Thursday, December 31, 2009

Saying Goodbye to 2009

It's been quite a year for many people, and 2009 is now in it's waning hours. As the year ends, so many people seem poised on the brink of change and flux, ready for new adventures, letting go of the old and welcoming the new. It's a time for reflection, self-evaluation, congratulations, repentance, and embracing of change. I've always loved the New Year and the opportunity to start again.

For myself, it has been a year of momentous change, uprooting, letting go, and moving on. In 2009, I lost at least 15 or 20 pounds, continued to live with chronic pain and Multiple Chemical Sensitivity (MCS), quit my job as a Public Health Nurse, sold our house, sold or gave away most of our possessions, bought a mobile home, and left our beloved Western Massachusetts for parts unknown. What a ride!

As 2010 begins, Mary and I find ourselves in Americus, Georgia, making our way down the East Coast of the US, ready to turn West and continue along the Gulf of Mexico in search of a new life, community, improved health, and an opportunity to "reboot" our lives as we enter our third decade of marriage.

In terms of my health, I am not sure where to turn next. My chronic pain continues unabated, and my hope is that living in a warmer, sunnier climate will ease the pain that challenges my body most every day (but at least not every moment!).

In terms of MCS, we must make a concerted effort to avoid exposures to fragrances and chemicals that make us sick, and this is one of our greatest challenges from day to day. Nasty and toxic chemicals are everywhere---in homes, businesses, and even as we walk down the street. Laundry detergent, perfumes, scented candles, emissions, cleaners---we are surrounded and under siege.

When it comes to work and career, my identity as a nurse remains strong, but my resolve to work as a nurse in the future is wavering. I will most likely seek employment as a nurse again, but will also continue to explore other options---such as health and wellness coaching---as I take time to contemplate what I have already dubbed "my occupational navel".

The world itself is also in flux. Some form of health care reform is on the table here in the US, even though it has been watered down to some shadowy semblance of what many of us would like to see. War continues unabated, and injustice and violence run rampant in many countries as the world economy sputters and burps.

Still, people of good will can be found everywhere one turns. Service, compassion, volunteerism, community, sustainability and peace are common, and more and more people are dedicating their lives and livelihoods to causes in which they believe. Suffering can be found anywhere one looks for it, but responses to that suffering can also be seen, and it is in the response to suffering that we see hope for the future. In the mainstream media, bad news can dominate and overwhelm, but the alternative (and mainstream) media can also offer hope, with reports of amazing work being done to assuage the disparities and injustices of the world.

So, I ask myself how I can assuage the suffering of others in this New Year, how I can give back and improve the world in which I live. At the same time, I ask how I can continue to heal myself and improve my own well-being, since I can only help others if I come from a healed and healthy place. Sure, there are wounded activists out there who try to save the world while ignoring their own needs, but I am a true believer in the notion that one can only help others if one is willing to help---and heal---one's self.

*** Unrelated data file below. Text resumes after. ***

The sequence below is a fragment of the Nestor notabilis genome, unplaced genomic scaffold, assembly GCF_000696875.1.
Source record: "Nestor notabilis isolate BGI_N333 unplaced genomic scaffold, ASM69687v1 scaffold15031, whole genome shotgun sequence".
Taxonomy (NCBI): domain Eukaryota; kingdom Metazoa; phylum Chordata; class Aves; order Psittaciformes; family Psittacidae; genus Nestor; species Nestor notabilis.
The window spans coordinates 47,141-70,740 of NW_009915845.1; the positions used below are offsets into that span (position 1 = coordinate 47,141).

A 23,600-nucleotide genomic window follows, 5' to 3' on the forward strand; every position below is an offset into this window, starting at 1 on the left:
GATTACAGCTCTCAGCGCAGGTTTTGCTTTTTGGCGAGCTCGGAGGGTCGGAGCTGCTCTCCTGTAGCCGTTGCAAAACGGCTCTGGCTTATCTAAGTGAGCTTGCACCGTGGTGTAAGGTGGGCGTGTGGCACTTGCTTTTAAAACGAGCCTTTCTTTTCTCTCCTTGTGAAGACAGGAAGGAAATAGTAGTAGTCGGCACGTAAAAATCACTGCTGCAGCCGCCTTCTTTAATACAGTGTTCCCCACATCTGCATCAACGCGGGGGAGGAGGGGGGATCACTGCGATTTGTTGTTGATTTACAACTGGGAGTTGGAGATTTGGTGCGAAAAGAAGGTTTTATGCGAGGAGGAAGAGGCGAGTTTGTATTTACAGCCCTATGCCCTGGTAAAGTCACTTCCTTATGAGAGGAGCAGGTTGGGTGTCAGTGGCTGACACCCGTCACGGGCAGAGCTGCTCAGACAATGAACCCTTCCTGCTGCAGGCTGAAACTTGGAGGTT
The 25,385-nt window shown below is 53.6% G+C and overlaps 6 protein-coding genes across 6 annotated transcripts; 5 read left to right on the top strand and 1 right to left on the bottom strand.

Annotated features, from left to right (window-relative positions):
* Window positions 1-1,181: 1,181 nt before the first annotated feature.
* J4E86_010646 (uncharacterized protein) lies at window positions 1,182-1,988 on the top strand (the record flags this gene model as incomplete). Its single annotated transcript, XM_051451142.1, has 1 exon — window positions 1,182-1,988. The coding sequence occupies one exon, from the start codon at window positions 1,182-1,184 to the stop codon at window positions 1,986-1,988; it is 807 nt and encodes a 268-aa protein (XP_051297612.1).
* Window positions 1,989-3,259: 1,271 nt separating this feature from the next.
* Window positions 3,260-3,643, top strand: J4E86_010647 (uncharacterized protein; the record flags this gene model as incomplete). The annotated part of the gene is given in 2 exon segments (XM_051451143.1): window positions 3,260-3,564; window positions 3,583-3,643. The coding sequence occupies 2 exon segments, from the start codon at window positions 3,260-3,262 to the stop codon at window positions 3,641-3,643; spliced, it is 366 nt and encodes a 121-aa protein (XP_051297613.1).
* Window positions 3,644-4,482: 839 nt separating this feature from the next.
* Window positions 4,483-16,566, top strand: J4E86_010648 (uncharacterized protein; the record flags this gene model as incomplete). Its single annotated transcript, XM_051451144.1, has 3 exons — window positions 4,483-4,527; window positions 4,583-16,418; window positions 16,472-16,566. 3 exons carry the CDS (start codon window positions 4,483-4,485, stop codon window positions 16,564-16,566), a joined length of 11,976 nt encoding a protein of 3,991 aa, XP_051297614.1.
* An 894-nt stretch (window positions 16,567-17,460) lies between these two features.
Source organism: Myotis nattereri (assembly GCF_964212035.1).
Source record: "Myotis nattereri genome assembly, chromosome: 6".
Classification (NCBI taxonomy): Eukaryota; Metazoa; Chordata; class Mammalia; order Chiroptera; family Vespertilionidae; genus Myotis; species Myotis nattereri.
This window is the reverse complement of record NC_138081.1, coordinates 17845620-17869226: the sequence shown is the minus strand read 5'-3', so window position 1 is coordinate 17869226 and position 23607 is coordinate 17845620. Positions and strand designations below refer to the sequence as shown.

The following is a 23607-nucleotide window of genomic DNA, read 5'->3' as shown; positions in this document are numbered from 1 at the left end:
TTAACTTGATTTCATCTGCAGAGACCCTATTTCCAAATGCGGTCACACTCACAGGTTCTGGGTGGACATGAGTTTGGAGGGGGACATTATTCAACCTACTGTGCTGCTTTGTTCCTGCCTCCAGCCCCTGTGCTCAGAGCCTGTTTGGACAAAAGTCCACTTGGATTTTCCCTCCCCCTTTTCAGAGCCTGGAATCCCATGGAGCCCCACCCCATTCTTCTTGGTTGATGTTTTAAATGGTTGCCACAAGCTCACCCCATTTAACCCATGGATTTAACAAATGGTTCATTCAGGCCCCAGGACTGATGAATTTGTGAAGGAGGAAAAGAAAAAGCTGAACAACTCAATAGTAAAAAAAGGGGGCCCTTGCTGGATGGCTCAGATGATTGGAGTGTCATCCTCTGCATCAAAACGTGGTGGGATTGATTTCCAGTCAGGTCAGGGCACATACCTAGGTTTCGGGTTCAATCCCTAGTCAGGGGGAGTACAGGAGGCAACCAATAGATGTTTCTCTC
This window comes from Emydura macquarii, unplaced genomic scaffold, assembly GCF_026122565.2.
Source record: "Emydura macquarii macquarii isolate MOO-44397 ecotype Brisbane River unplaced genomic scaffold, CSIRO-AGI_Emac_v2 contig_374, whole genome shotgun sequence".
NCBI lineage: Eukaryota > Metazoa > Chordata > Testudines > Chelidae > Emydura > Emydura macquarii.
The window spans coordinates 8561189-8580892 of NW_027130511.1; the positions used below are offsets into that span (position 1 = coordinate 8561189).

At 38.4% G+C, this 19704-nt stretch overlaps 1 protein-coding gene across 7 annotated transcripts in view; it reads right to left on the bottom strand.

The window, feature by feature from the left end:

With the New Year comes new opportunities for growth, self-reflection, self-improvement, service, positive change, community, and all good things. My desire is for 2010 to be the dawn of a new life for myself and my wife, and also a year in which every person moves closer towards their greatest desires and their own optimal well-being. Every day is a new chance to start again, and my hope is that many people will achieve their dreams, live in peace, live healthier and more prosperous lives, and take time to work towards a better world. Yes, it's a troubled world, but it's the only one we have, so may 2010 bring us closer to the vision of a world in balance and at peace.

Happy New Year to all, and may all brings be free from suffering.

Monday, December 28, 2009

Inspiring Blogs for People with Chronic Illness

I am humbled and happy to report that Digital Doorway has been included in a list of 100 inspiring blogs for people affected by chronic illness. My gratitude to the generous people at MedicalFuture.

The Woes of Public Restrooms

Living with Multiple Chemical Sensitivity (MCS), it can be an enormous challenge to be in a public place and simply need to use a bathroom. These days, public restrooms in the United States seem to have been permanently inoculated with so-called "air-fresheners" that make relieving one's self an adventure in being actively poisoned.

For me personally, my struggles with public restrooms are exacerbated by the fact that I have an underlying medical condition (enlarged prostate) that necessitates fairly frequent urination, and this, my friends, can lead to some exceedingly challenging scenarios.

Just the other day, I was in a Trader Joe's store here in Atlanta, where we're visiting for the holidays. Feeling the urge, I sauntered warily towards the men's room, hesitant to open that door but feeling that I had no real choice in the matter. Pushing the door open, I was hit with that disappointing, maddening and altogether overwhelmingly frustrating sensation that I had discovered---yet again---another public rest room that is simply verboten for my use. Sigh.